So I realized that perhaps routines were needed for the really big things, like morning routine, how to go to specials or lunch routines, and general classroom behavior routine.  But beyond that, I am done.  I am done routining my students to death.  After all, they are equipped with common sense.  I do not think me writing out how and when they should sharpen their pencils is worthy of their memorization or the title of "routine."  I think I am going to stop "ruling" them to pieces and let them develop their inner sense of proper behavior.  Do we trust our students enough to pull back some of our rules masqueraded as routines?  I do.
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Thursday, March 10, 2011

So What Does a B+ Mean to You - Quitting Grades Does Not Mean You are a Hippie

Quitting grades to some means to quit expectations. I used to think that if I didn't meticulously grade everything, I was inefficient, ineffective, and certainly lazy. And yet I have come to happily realize that quitting grades as much as I am allowed to do has become one of the great liberations of my young teaching experience. By quitting grades, I simply become able to better evaluate work, to in the end better "grade" my students.

When I quit putting letter grades on my papers, I did not lower my expectations for an excellent product, in fact quite the opposite happened. By removing letter grades from the final product it ceased being exactly that; final. When my students hand in an assignment now, they know it is is not done. No longer just an end product, but instead another stepping stone in our learning journey. If a test is mediocre, then they get a chance to fix it. As simple as that seems, I cannot tell you how many times I have witnessed a student say "oh" only to then erase the incorrect answer and provide the right one.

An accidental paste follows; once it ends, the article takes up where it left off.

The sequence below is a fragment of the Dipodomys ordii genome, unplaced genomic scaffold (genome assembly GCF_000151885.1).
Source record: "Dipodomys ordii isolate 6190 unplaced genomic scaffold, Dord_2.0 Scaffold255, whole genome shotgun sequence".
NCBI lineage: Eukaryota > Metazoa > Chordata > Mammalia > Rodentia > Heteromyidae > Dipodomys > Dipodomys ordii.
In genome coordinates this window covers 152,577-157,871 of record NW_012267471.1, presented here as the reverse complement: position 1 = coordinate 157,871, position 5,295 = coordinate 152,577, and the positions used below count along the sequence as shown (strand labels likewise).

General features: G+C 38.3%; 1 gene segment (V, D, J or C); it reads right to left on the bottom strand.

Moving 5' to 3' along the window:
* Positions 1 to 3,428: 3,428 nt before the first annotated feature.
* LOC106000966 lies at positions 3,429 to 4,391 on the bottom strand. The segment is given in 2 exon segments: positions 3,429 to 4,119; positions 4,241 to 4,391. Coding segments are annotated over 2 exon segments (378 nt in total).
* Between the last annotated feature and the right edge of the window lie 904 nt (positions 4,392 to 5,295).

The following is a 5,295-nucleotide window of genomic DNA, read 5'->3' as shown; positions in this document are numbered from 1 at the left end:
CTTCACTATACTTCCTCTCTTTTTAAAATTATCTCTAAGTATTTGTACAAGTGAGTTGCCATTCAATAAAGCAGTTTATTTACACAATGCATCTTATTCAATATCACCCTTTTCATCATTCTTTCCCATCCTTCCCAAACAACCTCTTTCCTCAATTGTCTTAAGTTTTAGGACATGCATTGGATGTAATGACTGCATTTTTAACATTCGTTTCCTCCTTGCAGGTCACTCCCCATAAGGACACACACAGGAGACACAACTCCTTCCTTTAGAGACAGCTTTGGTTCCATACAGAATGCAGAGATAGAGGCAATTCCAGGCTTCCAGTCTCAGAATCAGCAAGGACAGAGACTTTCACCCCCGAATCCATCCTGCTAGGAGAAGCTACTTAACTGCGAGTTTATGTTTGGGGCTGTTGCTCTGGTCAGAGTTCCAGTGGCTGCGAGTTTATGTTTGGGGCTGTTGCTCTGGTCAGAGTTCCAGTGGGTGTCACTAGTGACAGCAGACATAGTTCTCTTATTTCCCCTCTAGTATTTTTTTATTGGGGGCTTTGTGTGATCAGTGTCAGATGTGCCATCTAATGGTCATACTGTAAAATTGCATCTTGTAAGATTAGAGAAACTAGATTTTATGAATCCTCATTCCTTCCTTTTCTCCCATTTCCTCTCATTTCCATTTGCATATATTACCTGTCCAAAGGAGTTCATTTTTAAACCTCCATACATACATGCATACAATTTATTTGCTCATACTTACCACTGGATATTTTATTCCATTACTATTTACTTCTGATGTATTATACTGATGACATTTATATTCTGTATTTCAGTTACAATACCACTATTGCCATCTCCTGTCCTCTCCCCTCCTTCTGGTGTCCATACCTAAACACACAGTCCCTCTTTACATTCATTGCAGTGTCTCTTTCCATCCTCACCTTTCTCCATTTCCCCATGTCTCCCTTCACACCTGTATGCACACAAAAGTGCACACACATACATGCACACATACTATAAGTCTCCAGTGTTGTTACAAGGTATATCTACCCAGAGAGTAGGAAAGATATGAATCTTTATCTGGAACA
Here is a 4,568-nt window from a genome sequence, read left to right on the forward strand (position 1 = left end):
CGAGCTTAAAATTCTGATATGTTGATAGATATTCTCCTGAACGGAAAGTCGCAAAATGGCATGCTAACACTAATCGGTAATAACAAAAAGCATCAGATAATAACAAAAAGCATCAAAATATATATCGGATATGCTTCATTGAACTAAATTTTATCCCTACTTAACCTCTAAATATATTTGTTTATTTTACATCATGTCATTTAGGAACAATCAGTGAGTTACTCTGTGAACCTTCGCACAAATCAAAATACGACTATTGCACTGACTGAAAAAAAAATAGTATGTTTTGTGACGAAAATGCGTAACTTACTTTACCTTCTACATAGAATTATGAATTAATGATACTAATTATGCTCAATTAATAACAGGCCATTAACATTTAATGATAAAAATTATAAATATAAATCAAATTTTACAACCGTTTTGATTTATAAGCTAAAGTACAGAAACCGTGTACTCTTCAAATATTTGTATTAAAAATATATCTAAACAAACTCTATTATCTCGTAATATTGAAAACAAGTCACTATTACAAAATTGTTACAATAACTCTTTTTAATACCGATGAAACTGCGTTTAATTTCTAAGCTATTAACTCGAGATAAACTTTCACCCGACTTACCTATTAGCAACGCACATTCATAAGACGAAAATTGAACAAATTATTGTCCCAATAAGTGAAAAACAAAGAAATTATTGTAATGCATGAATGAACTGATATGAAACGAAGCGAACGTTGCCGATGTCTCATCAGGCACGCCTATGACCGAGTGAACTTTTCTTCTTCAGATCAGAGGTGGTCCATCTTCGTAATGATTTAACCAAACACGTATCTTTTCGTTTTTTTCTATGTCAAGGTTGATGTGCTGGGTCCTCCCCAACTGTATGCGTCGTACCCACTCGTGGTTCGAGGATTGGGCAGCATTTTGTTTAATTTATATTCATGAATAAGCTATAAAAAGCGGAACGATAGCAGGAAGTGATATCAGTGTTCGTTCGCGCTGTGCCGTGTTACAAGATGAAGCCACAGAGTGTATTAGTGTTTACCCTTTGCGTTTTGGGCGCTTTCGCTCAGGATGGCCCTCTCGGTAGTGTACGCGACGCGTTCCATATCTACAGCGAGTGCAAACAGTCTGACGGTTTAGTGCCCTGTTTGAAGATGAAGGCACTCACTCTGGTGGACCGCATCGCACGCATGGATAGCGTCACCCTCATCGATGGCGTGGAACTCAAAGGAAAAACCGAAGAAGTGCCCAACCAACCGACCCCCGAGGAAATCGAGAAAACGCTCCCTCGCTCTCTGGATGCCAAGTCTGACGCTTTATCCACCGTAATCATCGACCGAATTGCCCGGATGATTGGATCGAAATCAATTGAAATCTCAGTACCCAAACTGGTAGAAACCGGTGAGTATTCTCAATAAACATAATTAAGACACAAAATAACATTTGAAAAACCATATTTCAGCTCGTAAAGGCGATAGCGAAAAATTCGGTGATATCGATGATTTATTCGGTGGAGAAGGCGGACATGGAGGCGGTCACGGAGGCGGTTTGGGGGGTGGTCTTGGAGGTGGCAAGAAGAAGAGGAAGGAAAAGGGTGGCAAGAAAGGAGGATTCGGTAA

So quitting letter grades did not make me weak, simpler or even more "granola." I didn't quit letter grades because I wanted to shelter all of my students from the "real" world. I quit letter grades on assignment because they did not work. A letter grade only ever sparked a discussion when it was below what a student or parent thought was deserved. If an A- was given, a student did not take the opportunity to ask what could be better or ask what was great about it in the first place. Instead the grade was received, glanced at and the product filed away, perhaps to be shared with a parent, at some point to be shared with a recycling bin. So I didn't start to wear patchouli or run chants in my classroom, I didn't let my students academics slide to fit in with my new philosophy. Instead I challenged myself to provide better feedback, a better pathway for my students to follow to academic success.

Giving letter grades would be less time consuming then the feedback I provide now. Sometimes on busy days I even yearn for those days of easy calculations, slap on of a grade, and done with it all. Now instead I ponder, I chart, I reflect back upon previous work and then I try to write meaningful, relatable feedback that is relevant to that student. No more "Nice try" comments, but instead "You are secure in paragraph setup but still developing in sentence fluency." And that's only after all of my students actually know what a paragraph and sentence fluency is. So call me weak, call me a rebel, but don't call me a softie. Letter grades for my students has meant more work, more thought, and more academic challenge than ever before. And boy do I love my new, hippidippy ways.